I'm not sure what it says about the glory days of the early Mitterrand era, but this is the third 1980s French comedy I've watched in a row in which one or more hitherto upstanding characters is rather easily persuaded to take the money and run. The idea is taken to its farcical extreme here, with the film's title giving an indication of the steep cost of Parisian living, and bank robbery the obvious solution to the problem--indeed, the solution is so obvious that everyone wants a piece of the action. This kind of thing was Daniel Auteuil's pre-Jean de Florette bread and beurre - actually, this is rather better than his 1980s average for the most part - and there are few hints of the future direction of his career; by contrast, Gérard Jugnot has ploughed a pretty consistent comic furrow in the intervening years, with occasional forays into sentimentality.
Friday, October 21, 2011
1985, France, directed by Patrice Leconte
The first big step away from the comedies, mostly derived from plays, that were Patrice Leconte's bread and butter for a decade, Les Spécialistes is a fairly straightforward buddy film, albeit on the kind of widescreen canvas that recalls many of France's biggest comedy hits of the 1960s, most obviously those pairing Louis de Funès and Bourvil. Though they are less comically inclined than such illustrious predecessors, Bernard Giraudeau and Gérard Lanvin make an engaging tandem, their onscreen banter surely a major reason for the film's huge success in 1985; indeed, Lanvin had two huge successes in a row with Marche à l'ombre, directed by and co-starring Michel Blanc, and then this film, but he never re-formed either working partnership.
There's a hint of Bertrand Blier in Les Spécialistes, too, especially in the film's concluding scenes, although there's nothing of Blier's provocative take on sexual politics, and little to foreshadow the richer work that Leconte did at the end of the 1980s and into the 1990s. Still, the pacing is brisk, the location work and stunts often excellent, and the central heist sequence convincingly constructed; in other words, the great majority of the film's original entertainment value has survived the intervening years intact.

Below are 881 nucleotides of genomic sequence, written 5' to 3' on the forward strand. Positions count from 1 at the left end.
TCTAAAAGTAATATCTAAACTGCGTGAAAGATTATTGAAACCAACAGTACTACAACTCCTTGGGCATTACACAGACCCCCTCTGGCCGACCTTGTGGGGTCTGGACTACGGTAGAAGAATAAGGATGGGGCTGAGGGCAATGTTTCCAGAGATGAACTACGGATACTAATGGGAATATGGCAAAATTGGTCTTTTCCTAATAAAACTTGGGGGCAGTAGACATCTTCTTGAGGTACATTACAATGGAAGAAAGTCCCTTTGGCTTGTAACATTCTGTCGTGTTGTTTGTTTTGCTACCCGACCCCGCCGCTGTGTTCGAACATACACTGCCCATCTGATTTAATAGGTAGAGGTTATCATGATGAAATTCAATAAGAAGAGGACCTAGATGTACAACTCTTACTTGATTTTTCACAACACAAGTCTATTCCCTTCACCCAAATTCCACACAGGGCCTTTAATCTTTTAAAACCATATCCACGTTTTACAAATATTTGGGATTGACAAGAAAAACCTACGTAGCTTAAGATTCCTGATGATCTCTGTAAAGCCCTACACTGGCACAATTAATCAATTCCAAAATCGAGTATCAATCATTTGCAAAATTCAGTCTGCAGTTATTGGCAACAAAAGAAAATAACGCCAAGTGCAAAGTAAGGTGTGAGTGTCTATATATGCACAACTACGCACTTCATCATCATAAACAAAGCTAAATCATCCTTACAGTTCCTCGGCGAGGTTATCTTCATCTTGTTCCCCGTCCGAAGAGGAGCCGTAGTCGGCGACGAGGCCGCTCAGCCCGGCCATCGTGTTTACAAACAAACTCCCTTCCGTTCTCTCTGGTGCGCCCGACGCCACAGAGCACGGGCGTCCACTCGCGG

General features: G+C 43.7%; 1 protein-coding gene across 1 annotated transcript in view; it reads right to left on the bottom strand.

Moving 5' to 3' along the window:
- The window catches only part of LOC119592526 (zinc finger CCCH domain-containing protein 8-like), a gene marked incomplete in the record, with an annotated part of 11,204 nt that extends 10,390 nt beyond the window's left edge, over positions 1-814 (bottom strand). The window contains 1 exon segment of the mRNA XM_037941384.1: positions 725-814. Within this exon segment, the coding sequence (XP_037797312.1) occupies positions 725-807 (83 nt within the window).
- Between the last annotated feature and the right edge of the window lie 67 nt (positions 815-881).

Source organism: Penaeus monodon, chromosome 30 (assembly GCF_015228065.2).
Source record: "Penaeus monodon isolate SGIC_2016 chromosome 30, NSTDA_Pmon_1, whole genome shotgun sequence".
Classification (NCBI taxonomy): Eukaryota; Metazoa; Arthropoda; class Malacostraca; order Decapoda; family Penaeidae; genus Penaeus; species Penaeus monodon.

Wednesday, October 19, 2011
A huge hit in its native country, Les Ripoux is still pretty entertaining as a slice of seamy Parisian life, with an ebullient central performance from Philippe Noiret, but it seems terribly dated in terms of filmmaking technique. While I'm pre-disposed to like Thierry Lhermitte for his exuberant earlier work as a member of the Splendid café-théâtre troupe, he's almost entirely in Noiret's shadow here and there's barely an attempt to render credible the narrative arc that sees his strait-laced young cop make the transition to a rather more flexible view of the law. His character is also saddled with an unconvincing romance plot that regularly prompts director Claude Zidi to crank up the muzak and call for the soft-focus lenses, all of which only underlines how much better the film is when Noiret is front-and-centre. There are pleasures, though, from several of the character actors, especially those playing the film's petty criminals--among them Ticky Holgado and Michel Crémadès, both of whom subsequently incarnated numerous memorable oddballs.
Tuesday, October 11, 2011
A nifty ship-board film centered on a bunch of card sharps and hustlers, Black Sheep features an engaging early appearance from Claire Trevor. She gives considerable depth and nuance to what might have been a throwaway role in support of Edmund Lowe, whose subsequent career was nothing like as interesting as Trevor's. They make a terrific pair here, deploying their dialog with plenty of crackle. The support cast, as so often in classic Hollywood, is eye-catching in its own right, whether in the form of gravel-voiced Eugene Pallette, Tom Brown (as fresh-faced here as in Judge Priest and Hell's Highway), or Herbert Mundin as a recurring drunken joke, and the resolution is poetically satisfying, particularly for those rooting against the aristocrats.